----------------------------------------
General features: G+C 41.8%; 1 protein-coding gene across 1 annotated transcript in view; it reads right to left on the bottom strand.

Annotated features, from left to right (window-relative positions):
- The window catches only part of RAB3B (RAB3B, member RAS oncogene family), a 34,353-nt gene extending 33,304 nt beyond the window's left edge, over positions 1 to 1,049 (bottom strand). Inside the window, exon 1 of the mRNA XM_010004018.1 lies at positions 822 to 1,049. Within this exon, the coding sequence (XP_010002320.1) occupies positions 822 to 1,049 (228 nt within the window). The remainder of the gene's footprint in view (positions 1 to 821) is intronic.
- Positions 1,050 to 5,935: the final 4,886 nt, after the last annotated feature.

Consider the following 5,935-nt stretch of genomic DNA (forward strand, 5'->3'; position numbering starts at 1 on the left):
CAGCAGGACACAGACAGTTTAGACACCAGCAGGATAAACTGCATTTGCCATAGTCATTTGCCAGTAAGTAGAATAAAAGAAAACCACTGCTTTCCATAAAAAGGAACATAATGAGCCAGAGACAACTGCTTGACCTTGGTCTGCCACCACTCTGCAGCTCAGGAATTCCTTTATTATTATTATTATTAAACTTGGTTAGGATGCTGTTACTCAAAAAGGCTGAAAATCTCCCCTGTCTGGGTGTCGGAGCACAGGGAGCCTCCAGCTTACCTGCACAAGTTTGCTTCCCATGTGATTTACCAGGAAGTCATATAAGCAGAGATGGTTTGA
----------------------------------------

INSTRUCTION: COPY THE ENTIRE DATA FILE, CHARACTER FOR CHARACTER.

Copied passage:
General features: G+C 41.8%; 1 protein-coding gene across 1 annotated transcript in view; it reads right to left on the bottom strand.

Annotated features, from left to right (window-relative positions):
- The window catches only part of RAB3B (RAB3B, member RAS oncogene family), a 34,353-nt gene extending 33,304 nt beyond the window's left edge, over positions 1 to 1,049 (bottom strand). Inside the window, exon 1 of the mRNA XM_010004018.1 lies at positions 822 to 1,049. Within this exon, the coding sequence (XP_010002320.1) occupies positions 822 to 1,049 (228 nt within the window). The remainder of the gene's footprint in view (positions 1 to 821) is intronic.
- Positions 1,050 to 5,935: the final 4,886 nt, after the last annotated feature.

Consider the following 5,935-nt stretch of genomic DNA (forward strand, 5'->3'; position numbering starts at 1 on the left):
CAGCAGGACACAGACAGTTTAGACACCAGCAGGATAAACTGCATTTGCCATAGTCATTTGCCAGTAAGTAGAATAAAAGAAAACCACTGCTTTCCATAAAAAGGAACATAATGAGCCAGAGACAACTGCTTGACCTTGGTCTGCCACCACTCTGCAGCTCAGGAATTCCTTTATTATTATTATTATTAAACTTGGTTAGGATGCTGTTACTCAAAAAGGCTGAAAATCTCCCCTGTCTGGGTGTCGGAGCACAGGGAGCCTCCAGCTTACCTGCACAAGTTTGCTTCCCATGTGATTTACCAGGAAGTCATATAAGCAGAGATGGTTTGA